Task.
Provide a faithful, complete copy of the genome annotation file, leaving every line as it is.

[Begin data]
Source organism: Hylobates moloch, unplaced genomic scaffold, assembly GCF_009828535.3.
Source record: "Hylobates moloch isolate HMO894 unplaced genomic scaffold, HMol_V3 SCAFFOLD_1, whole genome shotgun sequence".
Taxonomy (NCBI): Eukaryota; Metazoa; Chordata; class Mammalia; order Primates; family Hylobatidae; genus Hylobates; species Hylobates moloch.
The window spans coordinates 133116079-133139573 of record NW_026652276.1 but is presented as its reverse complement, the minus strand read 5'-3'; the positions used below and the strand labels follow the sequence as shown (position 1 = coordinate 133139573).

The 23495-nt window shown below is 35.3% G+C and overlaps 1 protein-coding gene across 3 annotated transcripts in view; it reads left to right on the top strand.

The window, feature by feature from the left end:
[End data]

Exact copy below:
Source organism: Hylobates moloch, unplaced genomic scaffold, assembly GCF_009828535.3.
Source record: "Hylobates moloch isolate HMO894 unplaced genomic scaffold, HMol_V3 SCAFFOLD_1, whole genome shotgun sequence".
Taxonomy (NCBI): Eukaryota; Metazoa; Chordata; class Mammalia; order Primates; family Hylobatidae; genus Hylobates; species Hylobates moloch.
The window spans coordinates 133116079-133139573 of record NW_026652276.1 but is presented as its reverse complement, the minus strand read 5'-3'; the positions used below and the strand labels follow the sequence as shown (position 1 = coordinate 133139573).

The 23495-nt window shown below is 35.3% G+C and overlaps 1 protein-coding gene across 3 annotated transcripts in view; it reads left to right on the top strand.

The window, feature by feature from the left end: